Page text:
The Risk of Nuclear War in Ukraine

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The Risk of Nuclear Disaster in Ukraine

Bennett RambergFeb 14, 2022

LOS ANGELES – Russia’s large-scale military mobilization on Ukraine’s border has grim historic precedents. But should the Kremlin pull the trigger, it will encounter a hazard that no invading army has ever faced before: 15 nuclear power reactors, which generate roughly 50% of Ukraine’s energy needs at four sites.

The reactors present a daunting specter. If struck, the installations could effectively become radiological mines. And Russia itself would be a victim of the ensuing wind-borne radioactive debris. Given the vulnerability of Ukraine’s nuclear reactors and the human and environmental devastation that would follow if combat were to damage them, Russian President Vladimir Putin should think again about whether Ukraine is worth a war. 

Power plants are common targets in modern conflict, because destroying them inhibits a country’s ability to carry on fighting. But nuclear reactors are not like other energy sources. They contain enormous amounts of radioactive material, which can be released in any number of ways. Aerial bombing or artillery fire, for example, could break a reactor’s containment building or sever vital coolant lines that keep its core stable. So, too, could a cyberattack that interrupts plant operations, as would a disruption of offsite power that nuclear plants rely on to keep functioning.

Were a reactor core to melt, explosive gases or belching radioactive debris would exit the containment structure. Once in the atmosphere, the effluents would settle over thousands of miles, dumping light to very toxic radioactive elements on urban and rural landscapes. And spent nuclear fuel could cause further devastation if storage pools were set afire. 

The health consequences of such fallout would depend on the population exposed and the toxicity of the radioactive elements. The UN Chernobyl Forum estimated that the 1986 Ukraine accident would inflict 5,000 excess cancer deaths over 50 years, though some environmental groups think that figure grossly understates the likely toll. Indeed, thousands of thyroid cancers emerged in the years immediately following the accident.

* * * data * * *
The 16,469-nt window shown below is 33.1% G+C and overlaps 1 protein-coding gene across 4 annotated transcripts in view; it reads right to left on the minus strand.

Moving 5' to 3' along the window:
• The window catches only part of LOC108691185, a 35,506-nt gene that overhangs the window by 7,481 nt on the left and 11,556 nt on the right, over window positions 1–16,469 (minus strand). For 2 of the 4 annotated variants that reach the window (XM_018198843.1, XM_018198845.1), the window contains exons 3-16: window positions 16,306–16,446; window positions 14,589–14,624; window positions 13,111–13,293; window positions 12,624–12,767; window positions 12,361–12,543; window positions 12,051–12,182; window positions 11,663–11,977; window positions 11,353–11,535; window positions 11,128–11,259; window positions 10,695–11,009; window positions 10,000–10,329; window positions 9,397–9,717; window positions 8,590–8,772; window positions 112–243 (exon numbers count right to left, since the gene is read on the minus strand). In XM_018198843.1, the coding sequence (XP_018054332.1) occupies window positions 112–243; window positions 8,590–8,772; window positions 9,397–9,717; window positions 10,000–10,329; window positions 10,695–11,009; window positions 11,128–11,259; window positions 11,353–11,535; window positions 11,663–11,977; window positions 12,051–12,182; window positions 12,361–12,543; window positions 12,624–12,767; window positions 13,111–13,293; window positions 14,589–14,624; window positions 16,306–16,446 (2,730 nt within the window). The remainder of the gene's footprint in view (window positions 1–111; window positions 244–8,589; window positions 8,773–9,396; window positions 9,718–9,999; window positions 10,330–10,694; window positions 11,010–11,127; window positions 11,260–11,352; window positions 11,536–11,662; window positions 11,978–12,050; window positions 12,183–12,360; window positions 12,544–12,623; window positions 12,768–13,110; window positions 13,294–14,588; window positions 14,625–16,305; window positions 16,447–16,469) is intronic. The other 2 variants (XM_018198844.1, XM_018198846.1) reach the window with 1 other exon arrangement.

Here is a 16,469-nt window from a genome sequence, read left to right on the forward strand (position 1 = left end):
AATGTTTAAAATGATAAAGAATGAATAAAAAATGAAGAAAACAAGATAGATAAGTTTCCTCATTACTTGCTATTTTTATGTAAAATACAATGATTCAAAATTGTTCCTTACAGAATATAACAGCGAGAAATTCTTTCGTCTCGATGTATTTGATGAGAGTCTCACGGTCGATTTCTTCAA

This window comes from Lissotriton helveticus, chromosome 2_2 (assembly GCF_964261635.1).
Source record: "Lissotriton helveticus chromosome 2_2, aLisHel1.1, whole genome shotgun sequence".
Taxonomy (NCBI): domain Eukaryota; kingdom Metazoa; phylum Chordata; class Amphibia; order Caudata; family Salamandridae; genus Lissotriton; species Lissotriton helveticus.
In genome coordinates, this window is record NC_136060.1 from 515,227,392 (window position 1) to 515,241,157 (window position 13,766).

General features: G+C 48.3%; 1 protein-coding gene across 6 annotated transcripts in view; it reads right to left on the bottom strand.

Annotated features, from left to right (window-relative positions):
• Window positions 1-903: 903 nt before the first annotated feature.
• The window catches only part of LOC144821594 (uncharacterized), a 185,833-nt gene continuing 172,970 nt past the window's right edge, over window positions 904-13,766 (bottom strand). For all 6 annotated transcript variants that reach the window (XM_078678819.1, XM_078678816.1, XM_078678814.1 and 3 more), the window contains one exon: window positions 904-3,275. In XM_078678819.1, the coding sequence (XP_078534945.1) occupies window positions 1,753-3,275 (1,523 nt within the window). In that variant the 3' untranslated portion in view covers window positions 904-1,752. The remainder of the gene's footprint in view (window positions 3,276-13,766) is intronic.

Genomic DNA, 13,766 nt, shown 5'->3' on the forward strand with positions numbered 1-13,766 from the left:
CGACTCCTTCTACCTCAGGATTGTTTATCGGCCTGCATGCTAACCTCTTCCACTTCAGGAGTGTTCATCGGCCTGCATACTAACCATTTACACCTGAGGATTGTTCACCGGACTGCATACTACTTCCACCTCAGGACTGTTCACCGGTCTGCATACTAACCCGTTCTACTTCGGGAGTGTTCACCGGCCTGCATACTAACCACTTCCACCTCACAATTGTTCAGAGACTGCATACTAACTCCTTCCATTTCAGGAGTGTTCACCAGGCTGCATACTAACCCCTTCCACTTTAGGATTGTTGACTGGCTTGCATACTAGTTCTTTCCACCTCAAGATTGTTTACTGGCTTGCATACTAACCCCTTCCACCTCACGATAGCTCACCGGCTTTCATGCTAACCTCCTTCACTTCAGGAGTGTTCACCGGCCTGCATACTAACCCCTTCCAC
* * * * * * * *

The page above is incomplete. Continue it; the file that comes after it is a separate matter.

In the midst of a pandemic that has killed millions, nuclear-reactor fatalities may seem trivial. But that would be an unconscionable misreading of the risk. To reduce the uptake of radiation that settled on the ground after Chernobyl, Soviet authorities had to relocate hundreds of thousands of people and remove large swaths of agricultural land and forests from production for decades. 

In and around the reactor, 600,000 “liquidators” were deployed to clean up the site. Engineers built a giant “sarcophagus” over the reactor building to contain further releases. Millions of people suffered psychological trauma, and some seven million received social compensation. Eventually, the economic losses mounted into the hundreds of billions of dollars. Japan is still counting the hundreds of billions that the 2011 Fukushima disaster will cost, and that incident released only one-tenth of the radiation that Chernobyl did, mostly into the ocean.

A war would magnify these risks, because the reactor operators who might mitigate the fallout would be more prone to flee for fear of being shot or bombed. If a reactor is in the middle of a chaotic battlefield, there may not even be any first responders, and ill-informed populations hearing rumors would be on their own wandering – and panicking – in contaminated zones.

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